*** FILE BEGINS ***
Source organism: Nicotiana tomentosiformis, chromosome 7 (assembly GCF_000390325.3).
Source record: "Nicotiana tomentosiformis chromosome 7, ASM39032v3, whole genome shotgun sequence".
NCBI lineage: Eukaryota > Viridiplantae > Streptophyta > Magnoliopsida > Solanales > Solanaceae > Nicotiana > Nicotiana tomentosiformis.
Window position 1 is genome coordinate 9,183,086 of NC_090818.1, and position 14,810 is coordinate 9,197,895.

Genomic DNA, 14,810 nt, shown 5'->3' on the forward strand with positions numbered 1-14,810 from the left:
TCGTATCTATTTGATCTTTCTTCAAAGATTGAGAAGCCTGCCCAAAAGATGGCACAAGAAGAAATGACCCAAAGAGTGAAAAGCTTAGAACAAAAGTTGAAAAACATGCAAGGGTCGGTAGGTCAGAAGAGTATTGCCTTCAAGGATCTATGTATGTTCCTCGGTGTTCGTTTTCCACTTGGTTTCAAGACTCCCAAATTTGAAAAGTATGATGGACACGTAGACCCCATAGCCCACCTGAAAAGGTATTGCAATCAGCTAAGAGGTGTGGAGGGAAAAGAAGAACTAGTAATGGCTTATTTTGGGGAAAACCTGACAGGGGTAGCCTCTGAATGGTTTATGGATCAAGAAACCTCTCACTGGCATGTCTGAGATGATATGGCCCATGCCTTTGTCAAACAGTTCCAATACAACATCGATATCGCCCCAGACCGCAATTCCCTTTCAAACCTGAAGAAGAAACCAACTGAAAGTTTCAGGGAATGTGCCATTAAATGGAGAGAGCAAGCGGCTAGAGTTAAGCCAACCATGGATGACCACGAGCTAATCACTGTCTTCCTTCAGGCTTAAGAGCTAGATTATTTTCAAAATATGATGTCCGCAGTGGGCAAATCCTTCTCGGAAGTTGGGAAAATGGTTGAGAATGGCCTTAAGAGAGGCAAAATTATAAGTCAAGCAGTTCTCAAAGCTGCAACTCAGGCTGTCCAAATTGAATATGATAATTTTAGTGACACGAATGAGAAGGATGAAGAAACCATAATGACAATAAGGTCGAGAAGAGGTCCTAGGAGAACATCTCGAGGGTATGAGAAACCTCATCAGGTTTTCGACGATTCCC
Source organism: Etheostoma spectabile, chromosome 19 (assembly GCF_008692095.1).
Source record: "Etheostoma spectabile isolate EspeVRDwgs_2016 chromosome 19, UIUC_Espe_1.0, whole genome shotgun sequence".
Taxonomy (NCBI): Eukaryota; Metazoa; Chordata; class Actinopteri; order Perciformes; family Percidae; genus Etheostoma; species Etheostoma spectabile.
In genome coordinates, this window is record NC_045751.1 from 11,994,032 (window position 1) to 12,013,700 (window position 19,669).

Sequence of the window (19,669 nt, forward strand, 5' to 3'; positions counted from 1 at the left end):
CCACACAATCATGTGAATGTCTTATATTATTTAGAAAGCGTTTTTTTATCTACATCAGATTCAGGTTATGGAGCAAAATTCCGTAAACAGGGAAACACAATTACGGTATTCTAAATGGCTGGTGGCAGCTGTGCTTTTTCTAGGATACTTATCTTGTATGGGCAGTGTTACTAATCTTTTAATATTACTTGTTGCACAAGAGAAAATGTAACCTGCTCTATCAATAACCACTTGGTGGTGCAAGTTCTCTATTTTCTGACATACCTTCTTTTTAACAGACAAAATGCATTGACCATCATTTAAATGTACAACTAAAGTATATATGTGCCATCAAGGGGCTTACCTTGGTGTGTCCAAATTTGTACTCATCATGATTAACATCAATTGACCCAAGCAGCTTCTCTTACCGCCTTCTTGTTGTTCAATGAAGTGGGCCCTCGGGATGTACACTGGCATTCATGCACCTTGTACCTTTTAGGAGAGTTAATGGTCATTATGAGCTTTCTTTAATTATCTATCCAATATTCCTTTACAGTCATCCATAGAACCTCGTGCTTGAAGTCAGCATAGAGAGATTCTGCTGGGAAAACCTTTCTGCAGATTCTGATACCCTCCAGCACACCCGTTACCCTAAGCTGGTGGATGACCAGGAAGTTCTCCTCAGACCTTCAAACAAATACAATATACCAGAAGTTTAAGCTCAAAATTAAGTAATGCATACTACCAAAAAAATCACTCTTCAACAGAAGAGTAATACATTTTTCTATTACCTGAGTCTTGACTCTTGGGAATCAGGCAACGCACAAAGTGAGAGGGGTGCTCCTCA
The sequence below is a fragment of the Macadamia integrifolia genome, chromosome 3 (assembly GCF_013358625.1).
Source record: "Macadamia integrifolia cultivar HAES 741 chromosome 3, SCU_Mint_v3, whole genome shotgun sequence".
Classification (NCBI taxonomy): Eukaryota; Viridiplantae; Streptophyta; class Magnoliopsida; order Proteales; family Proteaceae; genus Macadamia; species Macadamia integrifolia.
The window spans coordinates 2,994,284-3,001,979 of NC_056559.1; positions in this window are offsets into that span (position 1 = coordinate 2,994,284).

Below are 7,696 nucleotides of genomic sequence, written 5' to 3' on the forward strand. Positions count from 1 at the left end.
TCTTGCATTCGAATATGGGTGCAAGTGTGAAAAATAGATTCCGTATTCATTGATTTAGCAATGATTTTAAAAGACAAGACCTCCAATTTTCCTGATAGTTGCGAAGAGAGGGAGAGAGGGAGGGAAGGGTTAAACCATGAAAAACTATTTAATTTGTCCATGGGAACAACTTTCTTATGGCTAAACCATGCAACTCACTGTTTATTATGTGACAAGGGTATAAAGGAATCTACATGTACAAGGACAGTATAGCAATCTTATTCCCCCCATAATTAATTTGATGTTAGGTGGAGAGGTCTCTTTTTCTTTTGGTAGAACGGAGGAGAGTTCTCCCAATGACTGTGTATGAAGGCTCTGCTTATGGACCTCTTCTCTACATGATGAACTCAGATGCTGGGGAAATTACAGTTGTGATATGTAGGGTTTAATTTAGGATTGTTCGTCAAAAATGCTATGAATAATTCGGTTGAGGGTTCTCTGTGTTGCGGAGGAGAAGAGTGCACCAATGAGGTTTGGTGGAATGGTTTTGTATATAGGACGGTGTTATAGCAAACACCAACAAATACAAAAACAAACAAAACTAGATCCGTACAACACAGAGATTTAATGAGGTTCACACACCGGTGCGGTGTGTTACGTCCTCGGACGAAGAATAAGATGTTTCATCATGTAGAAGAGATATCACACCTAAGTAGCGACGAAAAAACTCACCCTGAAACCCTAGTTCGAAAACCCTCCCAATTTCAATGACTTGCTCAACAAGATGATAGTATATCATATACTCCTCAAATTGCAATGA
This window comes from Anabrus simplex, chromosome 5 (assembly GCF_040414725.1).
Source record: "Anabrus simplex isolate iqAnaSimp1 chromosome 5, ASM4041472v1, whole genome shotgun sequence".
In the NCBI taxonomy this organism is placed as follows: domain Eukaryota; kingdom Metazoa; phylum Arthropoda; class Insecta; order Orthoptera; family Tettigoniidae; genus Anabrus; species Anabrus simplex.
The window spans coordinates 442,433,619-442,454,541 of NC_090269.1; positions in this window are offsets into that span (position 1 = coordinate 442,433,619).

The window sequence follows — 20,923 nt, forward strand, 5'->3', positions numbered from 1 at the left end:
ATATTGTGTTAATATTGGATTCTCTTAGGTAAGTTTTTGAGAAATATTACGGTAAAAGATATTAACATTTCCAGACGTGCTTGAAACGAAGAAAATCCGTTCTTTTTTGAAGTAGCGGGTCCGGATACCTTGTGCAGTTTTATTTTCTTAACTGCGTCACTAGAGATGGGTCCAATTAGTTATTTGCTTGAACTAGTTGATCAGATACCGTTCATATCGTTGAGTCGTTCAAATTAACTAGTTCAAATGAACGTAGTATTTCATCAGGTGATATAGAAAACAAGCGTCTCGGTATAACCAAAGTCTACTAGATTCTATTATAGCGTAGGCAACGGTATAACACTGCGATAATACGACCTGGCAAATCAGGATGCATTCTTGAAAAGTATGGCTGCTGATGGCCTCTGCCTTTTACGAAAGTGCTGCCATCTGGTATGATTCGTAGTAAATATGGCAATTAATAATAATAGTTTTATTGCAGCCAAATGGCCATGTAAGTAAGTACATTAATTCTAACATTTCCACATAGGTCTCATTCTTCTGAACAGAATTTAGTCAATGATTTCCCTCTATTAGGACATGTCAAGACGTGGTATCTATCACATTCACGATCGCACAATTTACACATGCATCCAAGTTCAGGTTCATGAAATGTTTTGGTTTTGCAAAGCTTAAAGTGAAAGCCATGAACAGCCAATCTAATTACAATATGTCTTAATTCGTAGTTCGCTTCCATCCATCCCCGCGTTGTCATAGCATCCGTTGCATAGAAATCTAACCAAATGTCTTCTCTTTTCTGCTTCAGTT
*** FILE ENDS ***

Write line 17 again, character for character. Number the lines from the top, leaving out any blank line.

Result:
Below are 7,696 nucleotides of genomic sequence, written 5' to 3' on the forward strand. Positions count from 1 at the left end.